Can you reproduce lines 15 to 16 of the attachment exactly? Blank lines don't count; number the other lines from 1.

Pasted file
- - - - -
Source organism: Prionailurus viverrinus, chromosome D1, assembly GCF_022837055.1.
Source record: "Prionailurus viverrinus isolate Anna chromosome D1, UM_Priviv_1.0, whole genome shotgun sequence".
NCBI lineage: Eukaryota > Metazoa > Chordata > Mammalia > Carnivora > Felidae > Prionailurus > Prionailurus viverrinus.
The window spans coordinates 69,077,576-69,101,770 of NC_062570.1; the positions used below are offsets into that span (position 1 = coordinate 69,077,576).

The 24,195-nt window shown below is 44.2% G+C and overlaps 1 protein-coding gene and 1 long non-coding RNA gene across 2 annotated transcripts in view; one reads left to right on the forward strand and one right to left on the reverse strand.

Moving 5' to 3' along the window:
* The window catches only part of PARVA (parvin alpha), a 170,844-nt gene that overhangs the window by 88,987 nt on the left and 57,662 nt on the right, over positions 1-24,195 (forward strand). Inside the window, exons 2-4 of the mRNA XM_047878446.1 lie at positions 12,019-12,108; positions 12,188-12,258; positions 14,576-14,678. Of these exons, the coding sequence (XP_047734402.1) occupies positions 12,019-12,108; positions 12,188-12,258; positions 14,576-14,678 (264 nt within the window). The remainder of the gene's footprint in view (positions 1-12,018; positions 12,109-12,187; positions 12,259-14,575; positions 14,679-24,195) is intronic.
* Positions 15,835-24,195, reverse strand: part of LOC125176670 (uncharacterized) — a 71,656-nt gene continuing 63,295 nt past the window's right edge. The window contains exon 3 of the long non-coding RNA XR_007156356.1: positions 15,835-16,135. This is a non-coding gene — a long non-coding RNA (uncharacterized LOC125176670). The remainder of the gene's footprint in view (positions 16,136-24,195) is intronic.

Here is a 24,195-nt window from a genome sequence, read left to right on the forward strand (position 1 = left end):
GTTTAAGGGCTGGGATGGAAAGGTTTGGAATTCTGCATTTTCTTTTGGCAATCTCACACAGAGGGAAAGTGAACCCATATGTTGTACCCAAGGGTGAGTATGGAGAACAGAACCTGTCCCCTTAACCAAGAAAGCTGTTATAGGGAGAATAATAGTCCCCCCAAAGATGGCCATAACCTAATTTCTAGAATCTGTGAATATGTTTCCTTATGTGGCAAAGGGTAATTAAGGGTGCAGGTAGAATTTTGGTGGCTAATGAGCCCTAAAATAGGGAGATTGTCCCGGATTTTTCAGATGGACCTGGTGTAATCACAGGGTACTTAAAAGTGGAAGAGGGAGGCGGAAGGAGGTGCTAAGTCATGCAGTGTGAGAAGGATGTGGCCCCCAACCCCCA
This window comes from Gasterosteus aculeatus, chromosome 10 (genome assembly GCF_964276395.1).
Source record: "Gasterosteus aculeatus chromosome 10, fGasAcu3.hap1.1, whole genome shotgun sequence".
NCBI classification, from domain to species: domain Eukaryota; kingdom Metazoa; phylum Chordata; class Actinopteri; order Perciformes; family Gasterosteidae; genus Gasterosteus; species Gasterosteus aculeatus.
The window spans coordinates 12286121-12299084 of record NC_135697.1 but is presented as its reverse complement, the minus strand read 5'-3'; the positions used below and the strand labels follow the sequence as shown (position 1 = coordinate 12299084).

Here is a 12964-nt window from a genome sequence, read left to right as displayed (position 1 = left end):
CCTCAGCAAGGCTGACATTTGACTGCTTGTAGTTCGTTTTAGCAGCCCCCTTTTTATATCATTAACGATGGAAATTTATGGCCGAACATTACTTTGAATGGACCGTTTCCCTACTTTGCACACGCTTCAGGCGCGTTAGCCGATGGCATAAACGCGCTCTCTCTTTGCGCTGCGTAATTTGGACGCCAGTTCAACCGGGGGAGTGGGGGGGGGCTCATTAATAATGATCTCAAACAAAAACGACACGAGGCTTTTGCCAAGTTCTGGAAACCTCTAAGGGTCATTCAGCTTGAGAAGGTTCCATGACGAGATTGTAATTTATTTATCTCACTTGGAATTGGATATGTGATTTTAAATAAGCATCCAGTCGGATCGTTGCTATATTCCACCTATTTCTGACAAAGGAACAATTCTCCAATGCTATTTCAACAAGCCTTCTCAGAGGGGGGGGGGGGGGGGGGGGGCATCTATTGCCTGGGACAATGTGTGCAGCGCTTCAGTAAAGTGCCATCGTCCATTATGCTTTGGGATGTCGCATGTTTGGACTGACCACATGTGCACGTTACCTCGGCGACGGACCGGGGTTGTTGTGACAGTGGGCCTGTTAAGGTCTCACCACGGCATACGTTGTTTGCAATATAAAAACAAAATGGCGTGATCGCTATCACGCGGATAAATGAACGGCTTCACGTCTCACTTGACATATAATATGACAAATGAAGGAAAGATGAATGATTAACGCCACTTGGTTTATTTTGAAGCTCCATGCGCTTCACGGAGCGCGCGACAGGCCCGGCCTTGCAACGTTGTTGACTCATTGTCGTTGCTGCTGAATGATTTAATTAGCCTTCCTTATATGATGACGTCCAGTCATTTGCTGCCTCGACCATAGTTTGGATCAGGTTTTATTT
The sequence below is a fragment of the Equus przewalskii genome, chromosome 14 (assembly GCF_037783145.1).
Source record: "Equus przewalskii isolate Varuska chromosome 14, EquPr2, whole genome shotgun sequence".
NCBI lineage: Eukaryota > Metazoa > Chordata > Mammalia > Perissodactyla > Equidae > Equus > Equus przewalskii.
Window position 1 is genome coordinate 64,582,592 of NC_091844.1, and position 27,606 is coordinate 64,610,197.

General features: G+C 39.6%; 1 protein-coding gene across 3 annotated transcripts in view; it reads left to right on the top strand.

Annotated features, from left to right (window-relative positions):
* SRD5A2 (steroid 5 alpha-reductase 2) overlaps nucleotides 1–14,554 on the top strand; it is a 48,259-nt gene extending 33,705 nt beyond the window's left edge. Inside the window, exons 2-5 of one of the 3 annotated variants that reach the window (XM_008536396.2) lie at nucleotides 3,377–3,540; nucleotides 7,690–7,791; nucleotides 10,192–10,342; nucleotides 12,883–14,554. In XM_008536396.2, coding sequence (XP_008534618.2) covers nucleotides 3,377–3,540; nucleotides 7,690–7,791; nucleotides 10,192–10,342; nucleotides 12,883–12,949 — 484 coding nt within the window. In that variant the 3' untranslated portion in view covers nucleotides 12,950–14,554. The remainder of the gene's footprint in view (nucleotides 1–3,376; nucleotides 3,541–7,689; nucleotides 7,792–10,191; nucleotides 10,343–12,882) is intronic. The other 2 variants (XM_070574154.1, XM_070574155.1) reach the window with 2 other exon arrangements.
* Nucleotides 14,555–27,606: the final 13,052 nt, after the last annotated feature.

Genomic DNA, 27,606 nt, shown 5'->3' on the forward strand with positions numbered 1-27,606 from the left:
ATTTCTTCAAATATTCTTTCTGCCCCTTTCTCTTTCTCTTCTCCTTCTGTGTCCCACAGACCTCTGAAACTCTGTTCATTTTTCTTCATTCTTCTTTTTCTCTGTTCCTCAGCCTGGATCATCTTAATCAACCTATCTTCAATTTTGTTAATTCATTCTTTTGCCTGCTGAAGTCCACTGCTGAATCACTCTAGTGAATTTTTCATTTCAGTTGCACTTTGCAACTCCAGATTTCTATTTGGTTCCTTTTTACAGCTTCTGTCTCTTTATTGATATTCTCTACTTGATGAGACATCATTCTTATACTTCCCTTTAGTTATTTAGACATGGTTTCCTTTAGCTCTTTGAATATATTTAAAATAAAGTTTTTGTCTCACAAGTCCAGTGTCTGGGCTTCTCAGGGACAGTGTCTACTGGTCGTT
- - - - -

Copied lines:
Here is a 12964-nt window from a genome sequence, read left to right as displayed (position 1 = left end):
CCTCAGCAAGGCTGACATTTGACTGCTTGTAGTTCGTTTTAGCAGCCCCCTTTTTATATCATTAACGATGGAAATTTATGGCCGAACATTACTTTGAATGGACCGTTTCCCTACTTTGCACACGCTTCAGGCGCGTTAGCCGATGGCATAAACGCGCTCTCTCTTTGCGCTGCGTAATTTGGACGCCAGTTCAACCGGGGGAGTGGGGGGGGGCTCATTAATAATGATCTCAAACAAAAACGACACGAGGCTTTTGCCAAGTTCTGGAAACCTCTAAGGGTCATTCAGCTTGAGAAGGTTCCATGACGAGATTGTAATTTATTTATCTCACTTGGAATTGGATATGTGATTTTAAATAAGCATCCAGTCGGATCGTTGCTATATTCCACCTATTTCTGACAAAGGAACAATTCTCCAATGCTATTTCAACAAGCCTTCTCAGAGGGGGGGGGGGGGGGGGGGGGCATCTATTGCCTGGGACAATGTGTGCAGCGCTTCAGTAAAGTGCCATCGTCCATTATGCTTTGGGATGTCGCATGTTTGGACTGACCACATGTGCACGTTACCTCGGCGACGGACCGGGGTTGTTGTGACAGTGGGCCTGTTAAGGTCTCACCACGGCATACGTTGTTTGCAATATAAAAACAAAATGGCGTGATCGCTATCACGCGGATAAATGAACGGCTTCACGTCTCACTTGACATATAATATGACAAATGAAGGAAAGATGAATGATTAACGCCACTTGGTTTATTTTGAAGCTCCATGCGCTTCACGGAGCGCGCGACAGGCCCGGCCTTGCAACGTTGTTGACTCATTGTCGTTGCTGCTGAATGATTTAATTAGCCTTCCTTATATGATGACGTCCAGTCATTTGCTGCCTCGACCATAGTTTGGATCAGGTTTTATTT